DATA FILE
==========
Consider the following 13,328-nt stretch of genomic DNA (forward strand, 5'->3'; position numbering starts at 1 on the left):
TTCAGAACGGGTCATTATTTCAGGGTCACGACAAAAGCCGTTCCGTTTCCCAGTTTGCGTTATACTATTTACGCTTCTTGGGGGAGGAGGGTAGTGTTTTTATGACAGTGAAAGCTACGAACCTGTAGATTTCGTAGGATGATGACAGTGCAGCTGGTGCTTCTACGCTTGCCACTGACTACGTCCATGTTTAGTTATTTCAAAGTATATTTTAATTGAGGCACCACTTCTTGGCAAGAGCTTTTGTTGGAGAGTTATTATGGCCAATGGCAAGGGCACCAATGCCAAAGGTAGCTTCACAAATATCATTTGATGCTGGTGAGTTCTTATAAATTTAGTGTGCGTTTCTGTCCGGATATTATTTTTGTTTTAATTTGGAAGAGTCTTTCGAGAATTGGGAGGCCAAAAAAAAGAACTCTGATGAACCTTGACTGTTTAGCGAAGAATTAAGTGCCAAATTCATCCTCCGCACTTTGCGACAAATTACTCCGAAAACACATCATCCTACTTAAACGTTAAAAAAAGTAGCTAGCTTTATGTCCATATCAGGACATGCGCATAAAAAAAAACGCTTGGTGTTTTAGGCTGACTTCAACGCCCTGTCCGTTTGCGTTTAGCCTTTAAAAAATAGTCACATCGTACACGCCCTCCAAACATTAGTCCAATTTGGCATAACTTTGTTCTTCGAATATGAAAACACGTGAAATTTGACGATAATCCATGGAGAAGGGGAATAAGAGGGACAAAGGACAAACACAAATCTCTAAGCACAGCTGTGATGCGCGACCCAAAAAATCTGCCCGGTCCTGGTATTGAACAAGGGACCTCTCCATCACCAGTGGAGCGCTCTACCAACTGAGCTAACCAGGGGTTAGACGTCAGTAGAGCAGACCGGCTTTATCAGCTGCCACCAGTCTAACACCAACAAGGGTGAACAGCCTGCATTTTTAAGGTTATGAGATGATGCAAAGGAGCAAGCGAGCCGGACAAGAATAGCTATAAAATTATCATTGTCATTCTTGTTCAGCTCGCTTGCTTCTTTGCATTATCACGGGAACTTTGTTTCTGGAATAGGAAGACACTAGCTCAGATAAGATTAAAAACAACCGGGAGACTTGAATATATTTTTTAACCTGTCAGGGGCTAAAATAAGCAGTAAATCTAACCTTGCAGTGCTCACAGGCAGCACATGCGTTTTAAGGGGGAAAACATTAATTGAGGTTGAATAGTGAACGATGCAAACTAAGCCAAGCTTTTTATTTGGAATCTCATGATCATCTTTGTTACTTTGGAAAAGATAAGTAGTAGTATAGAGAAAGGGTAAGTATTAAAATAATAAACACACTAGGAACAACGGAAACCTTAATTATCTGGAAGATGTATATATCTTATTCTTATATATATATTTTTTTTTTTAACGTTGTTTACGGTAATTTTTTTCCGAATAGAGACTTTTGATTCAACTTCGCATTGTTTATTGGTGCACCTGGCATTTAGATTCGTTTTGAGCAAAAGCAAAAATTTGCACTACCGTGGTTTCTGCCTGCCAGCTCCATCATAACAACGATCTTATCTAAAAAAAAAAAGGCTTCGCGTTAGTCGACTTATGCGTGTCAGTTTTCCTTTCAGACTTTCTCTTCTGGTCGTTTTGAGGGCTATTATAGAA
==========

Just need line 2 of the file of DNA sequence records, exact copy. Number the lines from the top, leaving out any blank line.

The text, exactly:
TTCAGAACGGGTCATTATTTCAGGGTCACGACAAAAGCCGTTCCGTTTCCCAGTTTGCGTTATACTATTTACGCTTCTTGGGGGAGGAGGGTAGTGTTTTTATGACAGTGAAAGCTACGAACCTGTAGATTTCGTAGGATGATGACAGTGCAGCTGGTGCTTCTACGCTTGCCACTGACTACGTCCATGTTTAGTTATTTCAAAGTATATTTTAATTGAGGCACCACTTCTTGGCAAGAGCTTTTGTTGGAGAGTTATTATGGCCAATGGCAAGGGCACCAATGCCAAAGGTAGCTTCACAAATATCATTTGATGCTGGTGAGTTCTTATAAATTTAGTGTGCGTTTCTGTCCGGATATTATTTTTGTTTTAATTTGGAAGAGTCTTTCGAGAATTGGGAGGCCAAAAAAAAGAACTCTGATGAACCTTGACTGTTTAGCGAAGAATTAAGTGCCAAATTCATCCTCCGCACTTTGCGACAAATTACTCCGAAAACACATCATCCTACTTAAACGTTAAAAAAAGTAGCTAGCTTTATGTCCATATCAGGACATGCGCATAAAAAAAAACGCTTGGTGTTTTAGGCTGACTTCAACGCCCTGTCCGTTTGCGTTTAGCCTTTAAAAAATAGTCACATCGTACACGCCCTCCAAACATTAGTCCAATTTGGCATAACTTTGTTCTTCGAATATGAAAACACGTGAAATTTGACGATAATCCATGGAGAAGGGGAATAAGAGGGACAAAGGACAAACACAAATCTCTAAGCACAGCTGTGATGCGCGACCCAAAAAATCTGCCCGGTCCTGGTATTGAACAAGGGACCTCTCCATCACCAGTGGAGCGCTCTACCAACTGAGCTAACCAGGGGTTAGACGTCAGTAGAGCAGACCGGCTTTATCAGCTGCCACCAGTCTAACACCAACAAGGGTGAACAGCCTGCATTTTTAAGGTTATGAGATGATGCAAAGGAGCAAGCGAGCCGGACAAGAATAGCTATAAAATTATCATTGTCATTCTTGTTCAGCTCGCTTGCTTCTTTGCATTATCACGGGAACTTTGTTTCTGGAATAGGAAGACACTAGCTCAGATAAGATTAAAAACAACCGGGAGACTTGAATATATTTTTTAACCTGTCAGGGGCTAAAATAAGCAGTAAATCTAACCTTGCAGTGCTCACAGGCAGCACATGCGTTTTAAGGGGGAAAACATTAATTGAGGTTGAATAGTGAACGATGCAAACTAAGCCAAGCTTTTTATTTGGAATCTCATGATCATCTTTGTTACTTTGGAAAAGATAAGTAGTAGTATAGAGAAAGGGTAAGTATTAAAATAATAAACACACTAGGAACAACGGAAACCTTAATTATCTGGAAGATGTATATATCTTATTCTTATATATATATTTTTTTTTTTAACGTTGTTTACGGTAATTTTTTTCCGAATAGAGACTTTTGATTCAACTTCGCATTGTTTATTGGTGCACCTGGCATTTAGATTCGTTTTGAGCAAAAGCAAAAATTTGCACTACCGTGGTTTCTGCCTGCCAGCTCCATCATAACAACGATCTTATCTAAAAAAAAAAAGGCTTCGCGTTAGTCGACTTATGCGTGTCAGTTTTCCTTTCAGACTTTCTCTTCTGGTCGTTTTGAGGGCTATTATAGAA